The other jarred peppers I'm familiar with are pickled, so the acid and salt keeps them for a long period of time. Roasted red peppers would be more like a jar of tomato sauce for pasta in terms of staying good in the fridge.

How many different appetizers should I serve for a party of 40 for 4 hours?

Personally, I would do 6-8 types, and count on at least 10 pieces per person for a dinner hour party, unless the pieces are fairly large. I'm a non-heavy eater in my 40s, and 6 small appetizers would be too little for a party over dinner hour, but perfectly fine for a pre-dinner cocktail hour.

Other things I'd consider

- make sure that no one ingredient dominates, so that people with food issues have something to choose from. I'd do half the items naturally vegan (for vegetarians, plus dairy/egg issues), half naturally gluten free, make sure not everything is spicy or salty or tomato based or garlicky, for example.

- no more than two hot apps, for logistical reasons. And pretty much everything should be able to be made ahead of tim.

What I would probably do is 5 or 6 piece type appetizers, and then round it out with a cheese tray (with crackers, and maybe a pate), a crudite tray with two dips (one dairy, one vegan), and maybe crackers/bread and spreads (tapenade, flavoured cream cheese, onion and tomato jam). Those are quick to prepare, can be done ahead of time, and aren't fussy.

Plus beverages, including something nice in the non-alcoholic line,

Need a good cooling dip for Korean fried chicken.

Miso mayo?

Name a dish that you cannot find anywhere in town that you have to make yourself???

Proper stinky tofu smells like an open sewer. On a hot day, you can smell it from across 8 lanes of traffic. I mean, I've learned to kind of like the smell, but it's definitely still there.

Jul 28, 2015
tastesgoodwhatisit in Manhattan

Your food world and computers

Pre-computer, you'd often buy a good travel guide like the Lonely Planet guide. If you wanted to make hotel reservations, you'd do so by phoning one of the hotels in the guide. Quite often you'd find a place to stay after you got there, by using a local phone book, or asking at the tourist information centre. In addition, public libraries had copies of phone books for some major cities, so you could look up numbers that way in advance. For younger travellers, you could get youth hostel listings for international settings, and if you were going through a particular chain, you could book through a local branch. Or, you dealt with a travel agent who had a greater knowledge of options in the area you were going.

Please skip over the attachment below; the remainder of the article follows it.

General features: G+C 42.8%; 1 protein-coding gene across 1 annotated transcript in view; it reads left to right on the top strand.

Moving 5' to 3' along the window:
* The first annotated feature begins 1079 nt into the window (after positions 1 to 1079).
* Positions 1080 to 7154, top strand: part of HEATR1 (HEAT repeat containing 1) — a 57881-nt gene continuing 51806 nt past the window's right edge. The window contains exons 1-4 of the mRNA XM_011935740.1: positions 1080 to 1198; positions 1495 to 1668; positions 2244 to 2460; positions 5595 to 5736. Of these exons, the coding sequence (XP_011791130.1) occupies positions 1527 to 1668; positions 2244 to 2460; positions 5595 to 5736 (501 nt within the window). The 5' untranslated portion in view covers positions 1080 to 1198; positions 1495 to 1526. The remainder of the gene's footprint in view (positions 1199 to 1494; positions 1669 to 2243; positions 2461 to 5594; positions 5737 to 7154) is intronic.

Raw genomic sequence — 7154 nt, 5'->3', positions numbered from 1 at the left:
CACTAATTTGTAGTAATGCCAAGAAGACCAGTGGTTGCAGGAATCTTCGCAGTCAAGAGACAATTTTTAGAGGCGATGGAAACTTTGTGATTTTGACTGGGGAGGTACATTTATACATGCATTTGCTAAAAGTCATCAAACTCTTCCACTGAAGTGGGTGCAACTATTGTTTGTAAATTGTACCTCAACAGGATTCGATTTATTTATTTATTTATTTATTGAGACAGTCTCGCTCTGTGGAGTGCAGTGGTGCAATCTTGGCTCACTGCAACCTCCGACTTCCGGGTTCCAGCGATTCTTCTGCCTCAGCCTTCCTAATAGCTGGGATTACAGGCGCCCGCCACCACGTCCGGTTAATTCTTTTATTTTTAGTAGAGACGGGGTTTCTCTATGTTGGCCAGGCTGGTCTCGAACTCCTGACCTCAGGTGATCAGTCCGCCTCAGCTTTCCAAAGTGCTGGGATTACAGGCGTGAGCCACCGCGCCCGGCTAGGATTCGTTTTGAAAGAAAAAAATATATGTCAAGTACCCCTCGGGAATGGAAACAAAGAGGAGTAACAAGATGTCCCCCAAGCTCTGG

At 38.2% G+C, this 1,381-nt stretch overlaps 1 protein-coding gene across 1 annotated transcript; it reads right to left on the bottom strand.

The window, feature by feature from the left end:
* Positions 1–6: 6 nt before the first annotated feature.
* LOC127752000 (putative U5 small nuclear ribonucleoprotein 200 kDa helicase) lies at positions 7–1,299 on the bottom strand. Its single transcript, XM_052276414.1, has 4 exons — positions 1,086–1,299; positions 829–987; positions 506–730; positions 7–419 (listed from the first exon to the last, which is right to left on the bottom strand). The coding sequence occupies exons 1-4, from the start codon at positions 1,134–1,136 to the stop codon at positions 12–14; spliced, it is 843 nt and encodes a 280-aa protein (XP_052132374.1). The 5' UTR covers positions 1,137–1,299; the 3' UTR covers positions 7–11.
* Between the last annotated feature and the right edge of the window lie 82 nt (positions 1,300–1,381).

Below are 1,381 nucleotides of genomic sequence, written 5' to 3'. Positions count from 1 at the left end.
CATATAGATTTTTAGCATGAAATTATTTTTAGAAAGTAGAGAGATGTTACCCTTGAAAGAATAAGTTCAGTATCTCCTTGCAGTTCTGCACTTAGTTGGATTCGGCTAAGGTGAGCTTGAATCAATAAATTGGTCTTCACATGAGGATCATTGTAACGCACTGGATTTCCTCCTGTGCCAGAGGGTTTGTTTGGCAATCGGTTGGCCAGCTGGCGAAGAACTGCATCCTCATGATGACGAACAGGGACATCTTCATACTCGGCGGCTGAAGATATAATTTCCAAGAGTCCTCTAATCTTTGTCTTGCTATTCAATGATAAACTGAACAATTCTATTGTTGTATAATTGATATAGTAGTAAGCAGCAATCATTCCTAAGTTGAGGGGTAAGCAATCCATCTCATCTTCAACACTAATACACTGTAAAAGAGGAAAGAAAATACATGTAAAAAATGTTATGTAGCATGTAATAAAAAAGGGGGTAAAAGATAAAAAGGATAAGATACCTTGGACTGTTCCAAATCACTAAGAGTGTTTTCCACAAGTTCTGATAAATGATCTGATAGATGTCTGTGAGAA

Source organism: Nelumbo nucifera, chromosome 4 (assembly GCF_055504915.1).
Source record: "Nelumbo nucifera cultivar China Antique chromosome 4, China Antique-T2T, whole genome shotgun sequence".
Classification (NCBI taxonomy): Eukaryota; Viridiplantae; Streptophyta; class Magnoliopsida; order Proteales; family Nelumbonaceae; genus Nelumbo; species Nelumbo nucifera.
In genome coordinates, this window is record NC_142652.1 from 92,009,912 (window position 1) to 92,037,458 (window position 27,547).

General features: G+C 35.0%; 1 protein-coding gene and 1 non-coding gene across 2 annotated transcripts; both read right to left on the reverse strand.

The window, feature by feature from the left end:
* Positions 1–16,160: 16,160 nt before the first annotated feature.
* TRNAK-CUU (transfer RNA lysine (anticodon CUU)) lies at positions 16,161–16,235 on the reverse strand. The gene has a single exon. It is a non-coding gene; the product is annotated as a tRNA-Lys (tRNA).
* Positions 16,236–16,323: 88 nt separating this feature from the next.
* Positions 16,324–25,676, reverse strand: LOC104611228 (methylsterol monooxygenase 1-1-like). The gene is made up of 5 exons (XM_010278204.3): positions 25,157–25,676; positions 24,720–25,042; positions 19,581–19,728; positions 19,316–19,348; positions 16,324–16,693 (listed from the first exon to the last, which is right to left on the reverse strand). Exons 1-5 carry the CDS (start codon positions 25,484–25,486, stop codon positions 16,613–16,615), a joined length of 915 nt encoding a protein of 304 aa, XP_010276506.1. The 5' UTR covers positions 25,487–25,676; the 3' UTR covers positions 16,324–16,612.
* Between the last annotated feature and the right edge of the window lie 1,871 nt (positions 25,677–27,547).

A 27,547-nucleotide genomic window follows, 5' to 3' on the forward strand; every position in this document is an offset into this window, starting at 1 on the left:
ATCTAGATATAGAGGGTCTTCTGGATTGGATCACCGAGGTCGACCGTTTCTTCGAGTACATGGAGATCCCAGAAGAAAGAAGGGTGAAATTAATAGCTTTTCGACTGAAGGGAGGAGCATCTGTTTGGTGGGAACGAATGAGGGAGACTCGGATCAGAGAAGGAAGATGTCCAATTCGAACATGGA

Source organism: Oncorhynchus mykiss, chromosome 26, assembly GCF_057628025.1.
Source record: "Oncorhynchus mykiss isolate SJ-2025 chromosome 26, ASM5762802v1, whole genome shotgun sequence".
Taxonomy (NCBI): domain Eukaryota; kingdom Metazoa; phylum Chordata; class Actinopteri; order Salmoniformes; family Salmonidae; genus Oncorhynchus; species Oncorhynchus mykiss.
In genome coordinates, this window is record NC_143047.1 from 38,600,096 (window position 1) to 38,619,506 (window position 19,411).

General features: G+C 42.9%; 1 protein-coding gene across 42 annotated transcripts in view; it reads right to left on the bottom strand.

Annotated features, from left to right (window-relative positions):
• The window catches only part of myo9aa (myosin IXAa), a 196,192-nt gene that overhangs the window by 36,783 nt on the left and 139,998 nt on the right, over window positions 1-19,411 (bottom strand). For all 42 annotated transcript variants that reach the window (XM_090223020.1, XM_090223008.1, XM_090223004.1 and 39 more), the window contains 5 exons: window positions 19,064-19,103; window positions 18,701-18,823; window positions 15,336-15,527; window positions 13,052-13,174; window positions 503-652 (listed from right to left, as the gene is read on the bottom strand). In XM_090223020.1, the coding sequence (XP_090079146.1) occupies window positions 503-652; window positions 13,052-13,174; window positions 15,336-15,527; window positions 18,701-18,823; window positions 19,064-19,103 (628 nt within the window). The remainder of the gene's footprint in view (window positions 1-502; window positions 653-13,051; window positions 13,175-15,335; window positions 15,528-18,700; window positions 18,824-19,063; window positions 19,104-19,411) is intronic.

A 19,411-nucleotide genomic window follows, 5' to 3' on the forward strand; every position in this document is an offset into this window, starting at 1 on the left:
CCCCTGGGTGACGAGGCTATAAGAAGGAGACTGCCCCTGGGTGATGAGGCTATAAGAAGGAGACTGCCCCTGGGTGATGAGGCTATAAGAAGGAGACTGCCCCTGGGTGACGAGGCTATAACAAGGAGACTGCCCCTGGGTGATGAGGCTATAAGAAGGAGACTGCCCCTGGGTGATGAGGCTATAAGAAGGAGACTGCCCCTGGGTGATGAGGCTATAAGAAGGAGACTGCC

For food, you read travel guides or the Michelin guide or travel columns in newspapers, or asked your hotel lobby for suggestions, or just go out and wander. I had an absolutely lovely meal in Frankfurt, after asking the hotel reception for recommendations.

My impression is that writing for reservations wasn't particularly common, even before telephones, unless you were booking something unusual. It was much more likely that you'd just try your luck once you got there, or stay at a standard hotel.

The internet has increased options, but I don't think it has necessarily reduced the effort and time spent in planning. I know I spend a lot more time poring over TripAdvisor rankings to figure out the best hotel for my price range than I ever spent on figuring out hotels before internet booking and reviews were common.

What is worth making from scratch to save money?

For things that aren't worth making...

Jams, jellies and pickles are generally not worth making yourself unless you have access to very cheap or free fruits and vegetables (your own garden, for example, or picking wild blackberries). You also need to do it enough years in a row to make the initial purchase of jars and canning equipment worthwhile.